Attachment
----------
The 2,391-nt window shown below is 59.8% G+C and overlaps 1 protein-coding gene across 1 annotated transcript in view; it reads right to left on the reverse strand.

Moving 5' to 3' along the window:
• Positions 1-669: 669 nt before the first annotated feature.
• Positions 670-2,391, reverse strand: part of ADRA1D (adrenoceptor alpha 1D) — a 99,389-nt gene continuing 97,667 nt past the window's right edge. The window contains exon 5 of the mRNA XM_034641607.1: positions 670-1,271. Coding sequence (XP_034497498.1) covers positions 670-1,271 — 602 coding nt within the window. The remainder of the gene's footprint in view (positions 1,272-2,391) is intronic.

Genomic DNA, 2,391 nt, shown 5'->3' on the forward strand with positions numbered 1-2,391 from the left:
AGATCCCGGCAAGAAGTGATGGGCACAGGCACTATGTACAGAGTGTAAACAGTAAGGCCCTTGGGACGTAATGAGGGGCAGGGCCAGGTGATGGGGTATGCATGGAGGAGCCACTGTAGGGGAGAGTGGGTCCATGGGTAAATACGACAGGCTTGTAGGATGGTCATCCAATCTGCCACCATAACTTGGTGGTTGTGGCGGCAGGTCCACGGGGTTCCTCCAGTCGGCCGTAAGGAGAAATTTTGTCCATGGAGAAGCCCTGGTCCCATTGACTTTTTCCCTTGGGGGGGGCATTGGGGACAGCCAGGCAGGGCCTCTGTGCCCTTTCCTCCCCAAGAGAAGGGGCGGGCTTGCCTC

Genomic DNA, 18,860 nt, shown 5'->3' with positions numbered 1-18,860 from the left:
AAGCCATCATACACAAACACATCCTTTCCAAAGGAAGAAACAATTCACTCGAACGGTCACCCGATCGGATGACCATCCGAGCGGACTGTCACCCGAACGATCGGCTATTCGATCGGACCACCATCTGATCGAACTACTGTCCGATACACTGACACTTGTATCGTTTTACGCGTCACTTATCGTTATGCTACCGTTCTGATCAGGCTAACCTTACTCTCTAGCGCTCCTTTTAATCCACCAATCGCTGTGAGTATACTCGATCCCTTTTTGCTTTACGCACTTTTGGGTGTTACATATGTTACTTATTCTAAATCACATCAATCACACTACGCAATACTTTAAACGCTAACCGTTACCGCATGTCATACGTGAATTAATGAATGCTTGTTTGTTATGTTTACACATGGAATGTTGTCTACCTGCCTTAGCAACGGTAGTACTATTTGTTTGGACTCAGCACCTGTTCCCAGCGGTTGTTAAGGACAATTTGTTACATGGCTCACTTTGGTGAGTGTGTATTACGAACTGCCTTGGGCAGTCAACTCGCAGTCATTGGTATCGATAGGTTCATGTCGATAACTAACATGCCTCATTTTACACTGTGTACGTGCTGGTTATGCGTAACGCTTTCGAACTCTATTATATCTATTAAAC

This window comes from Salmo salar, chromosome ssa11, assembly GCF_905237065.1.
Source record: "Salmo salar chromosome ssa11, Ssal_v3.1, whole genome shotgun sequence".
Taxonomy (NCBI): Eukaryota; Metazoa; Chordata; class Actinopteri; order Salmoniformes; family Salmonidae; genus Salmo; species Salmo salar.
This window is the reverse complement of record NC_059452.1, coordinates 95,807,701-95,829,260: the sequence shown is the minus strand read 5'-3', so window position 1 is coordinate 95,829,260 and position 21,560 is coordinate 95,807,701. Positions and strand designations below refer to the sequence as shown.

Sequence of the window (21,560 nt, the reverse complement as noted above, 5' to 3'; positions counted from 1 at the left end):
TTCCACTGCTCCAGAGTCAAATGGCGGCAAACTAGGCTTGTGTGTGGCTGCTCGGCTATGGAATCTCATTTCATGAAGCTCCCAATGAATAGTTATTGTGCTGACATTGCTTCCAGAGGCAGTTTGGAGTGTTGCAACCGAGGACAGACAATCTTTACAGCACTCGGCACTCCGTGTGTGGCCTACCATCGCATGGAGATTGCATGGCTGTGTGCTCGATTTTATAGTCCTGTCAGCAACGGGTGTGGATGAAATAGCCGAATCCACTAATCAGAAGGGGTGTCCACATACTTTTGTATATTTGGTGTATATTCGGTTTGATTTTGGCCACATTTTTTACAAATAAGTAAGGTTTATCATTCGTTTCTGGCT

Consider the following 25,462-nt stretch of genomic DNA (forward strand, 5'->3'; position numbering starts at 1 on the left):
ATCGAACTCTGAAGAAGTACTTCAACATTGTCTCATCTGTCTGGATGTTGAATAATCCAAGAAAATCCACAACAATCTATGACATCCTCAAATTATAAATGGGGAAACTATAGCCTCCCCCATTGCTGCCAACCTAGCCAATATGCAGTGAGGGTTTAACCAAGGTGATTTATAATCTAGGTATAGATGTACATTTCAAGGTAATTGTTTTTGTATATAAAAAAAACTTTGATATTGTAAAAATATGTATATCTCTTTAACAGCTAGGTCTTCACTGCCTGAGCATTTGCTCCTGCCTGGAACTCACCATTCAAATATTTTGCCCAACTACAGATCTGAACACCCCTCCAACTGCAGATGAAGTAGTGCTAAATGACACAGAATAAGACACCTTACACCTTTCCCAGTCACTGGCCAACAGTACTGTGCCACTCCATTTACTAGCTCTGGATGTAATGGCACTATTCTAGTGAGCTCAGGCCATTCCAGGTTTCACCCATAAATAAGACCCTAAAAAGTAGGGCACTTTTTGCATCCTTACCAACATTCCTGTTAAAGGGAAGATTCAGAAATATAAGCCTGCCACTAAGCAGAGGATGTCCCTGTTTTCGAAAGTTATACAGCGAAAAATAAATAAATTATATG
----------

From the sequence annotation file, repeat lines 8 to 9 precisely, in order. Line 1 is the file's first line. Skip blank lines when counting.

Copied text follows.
AAGCCATCATACACAAACACATCCTTTCCAAAGGAAGAAACAATTCACTCGAACGGTCACCCGATCGGATGACCATCCGAGCGGACTGTCACCCGAACGATCGGCTATTCGATCGGACCACCATCTGATCGAACTACTGTCCGATACACTGACACTTGTATCGTTTTACGCGTCACTTATCGTTATGCTACCGTTCTGATCAGGCTAACCTTACTCTCTAGCGCTCCTTTTAATCCACCAATCGCTGTGAGTATACTCGATCCCTTTTTGCTTTACGCACTTTTGGGTGTTACATATGTTACTTATTCTAAATCACATCAATCACACTACGCAATACTTTAAACGCTAACCGTTACCGCATGTCATACGTGAATTAATGAATGCTTGTTTGTTATGTTTACACATGGAATGTTGTCTACCTGCCTTAGCAACGGTAGTACTATTTGTTTGGACTCAGCACCTGTTCCCAGCGGTTGTTAAGGACAATTTGTTACATGGCTCACTTTGGTGAGTGTGTATTACGAACTGCCTTGGGCAGTCAACTCGCAGTCATTGGTATCGATAGGTTCATGTCGATAACTAACATGCCTCATTTTACACTGTGTACGTGCTGGTTATGCGTAACGCTTTCGAACTCTATTATATCTATTAAAC

This window comes from Salmo salar, chromosome ssa11, assembly GCF_905237065.1.